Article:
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Red Nations
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  • Cited by 22
  • Jeremy Smith, Karelian Institute, University of Eastern Finland
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Book description

Red Nations offers an illuminating and informative overview of how the non-Russian republics of the Soviet Union experienced communist rule. It surveys the series of historical events that contributed to the break-up of the Soviet Union and evaluates their continuing resonance across post-soviet states today. Drawing from the latest research, Professor Smith offers comprehensive coverage of the revolutionary years, the early Soviet policies of developing nations, Stalin's purges and deportations of small nationalities, and the rise of independence movements. Through a single, unified narrative, this book illustrates how, in the post-Stalin period, many of the features of the modern nation state emerged. Both scholars and students will find this an indispensable contribution to the history of the dissolution of the USSR, the reconstruction of post-Soviet society, and its impact on non-Russian citizens from the years of the Russian Revolution through to the present day.

Reviews

‘Jeremy Smith has given us the first comprehensive account of the turns and twists of Soviet nationality policies from the revolution to the present. An acknowledged expert on the USSR's practices among non-Russian peoples, Smith shows how nations were constructed and reconstructed by an ostensibly internationalist socialist state that both promoted ethnic cultures but also exiled whole peoples to eradicate perceived threats to the regime. The importance of his story should not be underestimated. The heritage of Soviet aspirations, achievements, and brutal impositions continues after the collapse of communism and remains the ground on which fifteen new states build their future.'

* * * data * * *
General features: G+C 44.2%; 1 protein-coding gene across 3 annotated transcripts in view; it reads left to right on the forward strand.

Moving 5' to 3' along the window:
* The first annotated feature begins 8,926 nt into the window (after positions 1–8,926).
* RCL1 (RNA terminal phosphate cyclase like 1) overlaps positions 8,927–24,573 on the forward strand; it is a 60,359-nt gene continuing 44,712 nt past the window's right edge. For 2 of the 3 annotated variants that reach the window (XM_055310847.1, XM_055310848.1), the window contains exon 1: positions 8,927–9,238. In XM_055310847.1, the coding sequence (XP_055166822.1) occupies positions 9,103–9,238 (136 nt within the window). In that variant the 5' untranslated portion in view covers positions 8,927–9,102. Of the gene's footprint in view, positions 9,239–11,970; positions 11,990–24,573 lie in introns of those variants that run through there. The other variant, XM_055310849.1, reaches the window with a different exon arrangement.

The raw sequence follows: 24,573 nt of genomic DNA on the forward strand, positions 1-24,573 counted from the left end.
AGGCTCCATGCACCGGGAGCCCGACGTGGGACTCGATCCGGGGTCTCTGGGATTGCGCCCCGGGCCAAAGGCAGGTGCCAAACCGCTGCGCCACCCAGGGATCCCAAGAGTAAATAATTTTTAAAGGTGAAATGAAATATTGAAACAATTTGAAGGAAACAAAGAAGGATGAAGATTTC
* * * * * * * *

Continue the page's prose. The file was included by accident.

Ronald Grigor Suny - Charles Tilly Collegiate Professor of Social and Political History, University of Michigan

'Jeremy Smith directs his detailed research and attention in this book to the history of these non-Russian peoples within the Soviet Union from 1920 up to its dismantling in 1991.'

Source: Morning Star

'In sum, the overall conception of this volume breaks new ground, which deserves continued attention from scholars, and more accessible treatment. The volume raises our awareness of how the legal perspective may be helpful and even essential for understanding virtually any aspect of the Cold War.'

Sergei Antonov Source: The Russian Review

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